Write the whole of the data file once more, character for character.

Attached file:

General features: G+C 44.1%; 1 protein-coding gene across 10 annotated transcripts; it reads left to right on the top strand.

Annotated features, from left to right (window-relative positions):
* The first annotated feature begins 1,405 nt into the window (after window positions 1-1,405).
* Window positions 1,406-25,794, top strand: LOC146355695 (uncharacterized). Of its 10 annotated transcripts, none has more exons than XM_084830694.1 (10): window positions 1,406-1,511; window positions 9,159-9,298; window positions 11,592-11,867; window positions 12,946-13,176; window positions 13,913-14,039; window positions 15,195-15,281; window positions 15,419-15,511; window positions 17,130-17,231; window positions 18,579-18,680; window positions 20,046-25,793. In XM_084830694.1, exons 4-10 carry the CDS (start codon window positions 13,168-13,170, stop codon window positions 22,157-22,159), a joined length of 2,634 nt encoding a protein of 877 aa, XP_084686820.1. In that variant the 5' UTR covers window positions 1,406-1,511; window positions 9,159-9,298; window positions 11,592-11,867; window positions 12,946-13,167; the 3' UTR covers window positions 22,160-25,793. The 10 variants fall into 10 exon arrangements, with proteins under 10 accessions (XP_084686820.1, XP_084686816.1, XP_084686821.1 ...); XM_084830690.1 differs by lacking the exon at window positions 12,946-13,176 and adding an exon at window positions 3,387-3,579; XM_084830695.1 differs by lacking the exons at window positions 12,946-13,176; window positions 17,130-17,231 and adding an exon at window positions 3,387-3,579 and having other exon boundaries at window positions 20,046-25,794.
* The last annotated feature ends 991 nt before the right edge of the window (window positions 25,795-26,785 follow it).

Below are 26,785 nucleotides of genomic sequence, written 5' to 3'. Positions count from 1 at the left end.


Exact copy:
General features: G+C 44.1%; 1 protein-coding gene across 10 annotated transcripts; it reads left to right on the top strand.

Annotated features, from left to right (window-relative positions):
* The first annotated feature begins 1,405 nt into the window (after window positions 1-1,405).
* Window positions 1,406-25,794, top strand: LOC146355695 (uncharacterized). Of its 10 annotated transcripts, none has more exons than XM_084830694.1 (10): window positions 1,406-1,511; window positions 9,159-9,298; window positions 11,592-11,867; window positions 12,946-13,176; window positions 13,913-14,039; window positions 15,195-15,281; window positions 15,419-15,511; window positions 17,130-17,231; window positions 18,579-18,680; window positions 20,046-25,793. In XM_084830694.1, exons 4-10 carry the CDS (start codon window positions 13,168-13,170, stop codon window positions 22,157-22,159), a joined length of 2,634 nt encoding a protein of 877 aa, XP_084686820.1. In that variant the 5' UTR covers window positions 1,406-1,511; window positions 9,159-9,298; window positions 11,592-11,867; window positions 12,946-13,167; the 3' UTR covers window positions 22,160-25,793. The 10 variants fall into 10 exon arrangements, with proteins under 10 accessions (XP_084686820.1, XP_084686816.1, XP_084686821.1 ...); XM_084830690.1 differs by lacking the exon at window positions 12,946-13,176 and adding an exon at window positions 3,387-3,579; XM_084830695.1 differs by lacking the exons at window positions 12,946-13,176; window positions 17,130-17,231 and adding an exon at window positions 3,387-3,579 and having other exon boundaries at window positions 20,046-25,794.
* The last annotated feature ends 991 nt before the right edge of the window (window positions 25,795-26,785 follow it).

Below are 26,785 nucleotides of genomic sequence, written 5' to 3'. Positions count from 1 at the left end.